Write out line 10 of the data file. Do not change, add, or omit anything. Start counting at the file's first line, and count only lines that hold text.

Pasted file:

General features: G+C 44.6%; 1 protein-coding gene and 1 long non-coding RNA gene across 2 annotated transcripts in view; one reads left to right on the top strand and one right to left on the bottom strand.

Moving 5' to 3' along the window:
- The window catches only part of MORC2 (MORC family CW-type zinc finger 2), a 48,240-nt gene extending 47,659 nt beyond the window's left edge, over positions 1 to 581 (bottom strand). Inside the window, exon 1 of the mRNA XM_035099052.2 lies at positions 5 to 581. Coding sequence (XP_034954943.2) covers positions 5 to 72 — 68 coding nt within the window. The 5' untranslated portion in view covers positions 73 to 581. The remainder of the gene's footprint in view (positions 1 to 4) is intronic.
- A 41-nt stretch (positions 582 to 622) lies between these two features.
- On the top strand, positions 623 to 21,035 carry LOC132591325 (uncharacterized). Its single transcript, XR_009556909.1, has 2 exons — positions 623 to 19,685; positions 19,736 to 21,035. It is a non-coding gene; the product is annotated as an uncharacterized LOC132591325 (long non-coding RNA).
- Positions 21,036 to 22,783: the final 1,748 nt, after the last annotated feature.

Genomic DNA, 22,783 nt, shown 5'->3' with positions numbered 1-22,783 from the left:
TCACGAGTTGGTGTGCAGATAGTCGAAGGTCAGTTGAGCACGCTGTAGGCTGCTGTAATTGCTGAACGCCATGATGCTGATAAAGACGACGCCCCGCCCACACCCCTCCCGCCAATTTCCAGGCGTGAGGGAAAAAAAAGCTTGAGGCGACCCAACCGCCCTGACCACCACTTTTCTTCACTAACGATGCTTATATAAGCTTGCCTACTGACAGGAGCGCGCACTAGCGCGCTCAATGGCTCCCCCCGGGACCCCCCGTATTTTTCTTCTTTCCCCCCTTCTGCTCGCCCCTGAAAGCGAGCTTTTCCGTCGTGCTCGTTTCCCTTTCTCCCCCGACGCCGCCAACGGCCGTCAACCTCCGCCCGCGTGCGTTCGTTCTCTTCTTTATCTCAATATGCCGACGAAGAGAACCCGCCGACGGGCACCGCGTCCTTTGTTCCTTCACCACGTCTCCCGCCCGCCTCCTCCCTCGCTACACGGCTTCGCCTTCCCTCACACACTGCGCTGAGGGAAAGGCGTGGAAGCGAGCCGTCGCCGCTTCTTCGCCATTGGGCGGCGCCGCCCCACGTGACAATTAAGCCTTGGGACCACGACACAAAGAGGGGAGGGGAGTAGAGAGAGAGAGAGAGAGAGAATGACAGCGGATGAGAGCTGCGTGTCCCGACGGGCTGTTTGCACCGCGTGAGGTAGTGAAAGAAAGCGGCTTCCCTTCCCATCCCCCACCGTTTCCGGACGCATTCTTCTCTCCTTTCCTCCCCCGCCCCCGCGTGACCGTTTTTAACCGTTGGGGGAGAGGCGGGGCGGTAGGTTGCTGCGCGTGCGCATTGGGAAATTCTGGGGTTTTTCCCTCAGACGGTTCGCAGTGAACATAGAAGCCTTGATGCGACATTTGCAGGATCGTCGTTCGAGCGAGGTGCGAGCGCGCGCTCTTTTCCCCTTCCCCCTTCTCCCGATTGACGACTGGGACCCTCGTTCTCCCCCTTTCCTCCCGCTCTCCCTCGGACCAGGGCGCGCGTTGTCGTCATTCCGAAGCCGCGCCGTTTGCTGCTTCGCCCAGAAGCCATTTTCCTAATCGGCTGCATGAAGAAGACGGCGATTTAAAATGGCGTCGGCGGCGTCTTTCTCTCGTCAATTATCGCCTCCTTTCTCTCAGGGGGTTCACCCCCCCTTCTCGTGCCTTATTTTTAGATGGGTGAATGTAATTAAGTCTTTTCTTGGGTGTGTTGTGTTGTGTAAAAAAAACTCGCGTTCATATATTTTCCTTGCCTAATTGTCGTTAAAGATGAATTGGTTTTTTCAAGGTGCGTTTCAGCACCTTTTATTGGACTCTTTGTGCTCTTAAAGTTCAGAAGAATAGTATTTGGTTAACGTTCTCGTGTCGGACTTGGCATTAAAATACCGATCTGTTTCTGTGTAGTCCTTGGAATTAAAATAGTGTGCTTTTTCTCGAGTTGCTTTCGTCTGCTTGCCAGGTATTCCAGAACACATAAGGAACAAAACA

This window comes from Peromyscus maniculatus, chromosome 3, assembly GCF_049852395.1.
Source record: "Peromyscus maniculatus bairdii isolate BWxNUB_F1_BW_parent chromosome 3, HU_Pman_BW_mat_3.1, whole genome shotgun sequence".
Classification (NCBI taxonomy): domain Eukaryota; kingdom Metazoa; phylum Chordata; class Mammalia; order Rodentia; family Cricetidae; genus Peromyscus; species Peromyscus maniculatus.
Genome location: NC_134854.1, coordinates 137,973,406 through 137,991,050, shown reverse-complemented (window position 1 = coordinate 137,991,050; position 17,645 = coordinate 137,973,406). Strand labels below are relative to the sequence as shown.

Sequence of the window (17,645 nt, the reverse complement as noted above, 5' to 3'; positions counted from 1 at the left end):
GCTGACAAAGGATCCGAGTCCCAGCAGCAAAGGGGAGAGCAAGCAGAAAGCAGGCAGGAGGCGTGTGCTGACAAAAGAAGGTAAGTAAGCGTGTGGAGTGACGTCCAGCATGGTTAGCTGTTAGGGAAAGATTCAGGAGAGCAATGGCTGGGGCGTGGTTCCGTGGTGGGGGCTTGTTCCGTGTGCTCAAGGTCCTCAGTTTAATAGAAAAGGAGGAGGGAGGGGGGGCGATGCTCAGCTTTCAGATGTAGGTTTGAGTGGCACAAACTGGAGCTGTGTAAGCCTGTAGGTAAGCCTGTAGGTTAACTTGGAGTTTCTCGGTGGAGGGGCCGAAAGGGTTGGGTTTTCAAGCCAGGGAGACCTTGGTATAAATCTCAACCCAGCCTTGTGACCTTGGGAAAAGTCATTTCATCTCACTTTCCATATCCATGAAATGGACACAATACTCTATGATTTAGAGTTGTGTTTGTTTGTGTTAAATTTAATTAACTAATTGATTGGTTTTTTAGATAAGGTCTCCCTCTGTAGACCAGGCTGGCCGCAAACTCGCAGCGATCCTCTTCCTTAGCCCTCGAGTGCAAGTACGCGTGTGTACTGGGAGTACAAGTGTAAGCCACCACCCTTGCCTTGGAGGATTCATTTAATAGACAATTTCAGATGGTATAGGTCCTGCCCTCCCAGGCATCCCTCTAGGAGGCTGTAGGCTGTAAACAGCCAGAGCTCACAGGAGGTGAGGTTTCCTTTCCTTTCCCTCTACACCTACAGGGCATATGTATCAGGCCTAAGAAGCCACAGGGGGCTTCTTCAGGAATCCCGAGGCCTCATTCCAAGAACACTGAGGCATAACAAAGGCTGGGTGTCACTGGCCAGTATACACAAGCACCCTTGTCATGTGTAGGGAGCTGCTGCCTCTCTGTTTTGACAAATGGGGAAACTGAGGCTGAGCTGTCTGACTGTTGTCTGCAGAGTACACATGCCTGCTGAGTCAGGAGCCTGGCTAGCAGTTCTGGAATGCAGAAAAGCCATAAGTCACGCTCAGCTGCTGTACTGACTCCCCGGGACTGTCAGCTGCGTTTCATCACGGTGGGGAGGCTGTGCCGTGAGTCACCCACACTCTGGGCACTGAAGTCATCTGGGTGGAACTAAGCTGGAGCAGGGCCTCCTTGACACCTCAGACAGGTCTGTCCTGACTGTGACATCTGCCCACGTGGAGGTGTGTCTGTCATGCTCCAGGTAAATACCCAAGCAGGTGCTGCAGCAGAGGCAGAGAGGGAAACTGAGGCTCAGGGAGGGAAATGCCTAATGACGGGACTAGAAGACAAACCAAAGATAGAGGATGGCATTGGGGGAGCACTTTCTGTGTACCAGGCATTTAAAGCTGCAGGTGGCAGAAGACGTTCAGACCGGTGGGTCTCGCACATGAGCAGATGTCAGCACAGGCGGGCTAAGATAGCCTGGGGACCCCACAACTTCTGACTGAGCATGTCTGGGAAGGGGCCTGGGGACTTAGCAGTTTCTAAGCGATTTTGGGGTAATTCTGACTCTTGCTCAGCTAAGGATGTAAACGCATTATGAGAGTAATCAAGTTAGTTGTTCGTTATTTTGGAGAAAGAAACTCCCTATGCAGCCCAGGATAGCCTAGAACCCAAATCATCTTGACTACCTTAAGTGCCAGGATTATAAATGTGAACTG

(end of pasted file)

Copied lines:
Source record: "Peromyscus maniculatus bairdii isolate BWxNUB_F1_BW_parent chromosome 3, HU_Pman_BW_mat_3.1, whole genome shotgun sequence".